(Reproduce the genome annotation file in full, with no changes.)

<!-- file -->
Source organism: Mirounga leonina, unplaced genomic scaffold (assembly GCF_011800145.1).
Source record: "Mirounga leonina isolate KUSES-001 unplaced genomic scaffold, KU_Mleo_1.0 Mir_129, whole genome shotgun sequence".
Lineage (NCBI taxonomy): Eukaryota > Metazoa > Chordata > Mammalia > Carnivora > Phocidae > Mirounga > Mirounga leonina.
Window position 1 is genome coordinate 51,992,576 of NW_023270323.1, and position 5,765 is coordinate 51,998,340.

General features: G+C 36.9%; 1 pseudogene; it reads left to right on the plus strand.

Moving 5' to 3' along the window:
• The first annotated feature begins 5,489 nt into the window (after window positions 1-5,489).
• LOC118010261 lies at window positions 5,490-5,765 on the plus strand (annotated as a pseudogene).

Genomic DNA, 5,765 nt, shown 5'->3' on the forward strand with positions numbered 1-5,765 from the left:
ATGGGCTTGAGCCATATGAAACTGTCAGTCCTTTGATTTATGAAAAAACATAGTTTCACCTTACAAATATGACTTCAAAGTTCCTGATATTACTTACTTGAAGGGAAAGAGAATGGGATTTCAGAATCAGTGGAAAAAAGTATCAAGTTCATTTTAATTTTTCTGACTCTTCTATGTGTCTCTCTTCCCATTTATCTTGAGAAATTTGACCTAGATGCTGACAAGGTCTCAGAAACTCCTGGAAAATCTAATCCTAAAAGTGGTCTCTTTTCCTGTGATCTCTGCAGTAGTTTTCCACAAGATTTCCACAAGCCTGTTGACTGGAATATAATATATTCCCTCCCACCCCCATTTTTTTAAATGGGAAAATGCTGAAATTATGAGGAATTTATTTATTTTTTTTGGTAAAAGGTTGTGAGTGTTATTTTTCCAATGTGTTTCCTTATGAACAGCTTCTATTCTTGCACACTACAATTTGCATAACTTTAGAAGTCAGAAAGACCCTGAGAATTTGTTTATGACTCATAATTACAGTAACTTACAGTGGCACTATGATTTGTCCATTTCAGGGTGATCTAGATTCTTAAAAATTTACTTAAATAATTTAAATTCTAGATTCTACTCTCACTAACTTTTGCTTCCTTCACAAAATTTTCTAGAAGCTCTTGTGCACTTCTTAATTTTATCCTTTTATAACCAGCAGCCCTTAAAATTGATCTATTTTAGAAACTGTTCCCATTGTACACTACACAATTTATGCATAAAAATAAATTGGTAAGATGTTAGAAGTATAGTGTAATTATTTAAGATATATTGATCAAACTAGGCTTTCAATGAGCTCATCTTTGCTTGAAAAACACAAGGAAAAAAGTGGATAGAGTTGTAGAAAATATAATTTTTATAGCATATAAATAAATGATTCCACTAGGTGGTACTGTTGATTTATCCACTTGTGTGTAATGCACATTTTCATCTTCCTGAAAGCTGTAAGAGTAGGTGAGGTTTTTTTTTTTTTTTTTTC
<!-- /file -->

Source organism: Mirounga leonina, unplaced genomic scaffold (assembly GCF_011800145.1).
Source record: "Mirounga leonina isolate KUSES-001 unplaced genomic scaffold, KU_Mleo_1.0 Mir_129, whole genome shotgun sequence".
Lineage (NCBI taxonomy): Eukaryota > Metazoa > Chordata > Mammalia > Carnivora > Phocidae > Mirounga > Mirounga leonina.
Window position 1 is genome coordinate 51,992,576 of NW_023270323.1, and position 5,765 is coordinate 51,998,340.

General features: G+C 36.9%; 1 pseudogene; it reads left to right on the plus strand.

Moving 5' to 3' along the window:
• The first annotated feature begins 5,489 nt into the window (after window positions 1-5,489).
• LOC118010261 lies at window positions 5,490-5,765 on the plus strand (annotated as a pseudogene).

Genomic DNA, 5,765 nt, shown 5'->3' on the forward strand with positions numbered 1-5,765 from the left:
ATGGGCTTGAGCCATATGAAACTGTCAGTCCTTTGATTTATGAAAAAACATAGTTTCACCTTACAAATATGACTTCAAAGTTCCTGATATTACTTACTTGAAGGGAAAGAGAATGGGATTTCAGAATCAGTGGAAAAAAGTATCAAGTTCATTTTAATTTTTCTGACTCTTCTATGTGTCTCTCTTCCCATTTATCTTGAGAAATTTGACCTAGATGCTGACAAGGTCTCAGAAACTCCTGGAAAATCTAATCCTAAAAGTGGTCTCTTTTCCTGTGATCTCTGCAGTAGTTTTCCACAAGATTTCCACAAGCCTGTTGACTGGAATATAATATATTCCCTCCCACCCCCATTTTTTTAAATGGGAAAATGCTGAAATTATGAGGAATTTATTTATTTTTTTTGGTAAAAGGTTGTGAGTGTTATTTTTCCAATGTGTTTCCTTATGAACAGCTTCTATTCTTGCACACTACAATTTGCATAACTTTAGAAGTCAGAAAGACCCTGAGAATTTGTTTATGACTCATAATTACAGTAACTTACAGTGGCACTATGATTTGTCCATTTCAGGGTGATCTAGATTCTTAAAAATTTACTTAAATAATTTAAATTCTAGATTCTACTCTCACTAACTTTTGCTTCCTTCACAAAATTTTCTAGAAGCTCTTGTGCACTTCTTAATTTTATCCTTTTATAACCAGCAGCCCTTAAAATTGATCTATTTTAGAAACTGTTCCCATTGTACACTACACAATTTATGCATAAAAATAAATTGGTAAGATGTTAGAAGTATAGTGTAATTATTTAAGATATATTGATCAAACTAGGCTTTCAATGAGCTCATCTTTGCTTGAAAAACACAAGGAAAAAAGTGGATAGAGTTGTAGAAAATATAATTTTTATAGCATATAAATAAATGATTCCACTAGGTGGTACTGTTGATTTATCCACTTGTGTGTAATGCACATTTTCATCTTCCTGAAAGCTGTAAGAGTAGGTGAGGTTTTTTTTTTTTTTTTTTC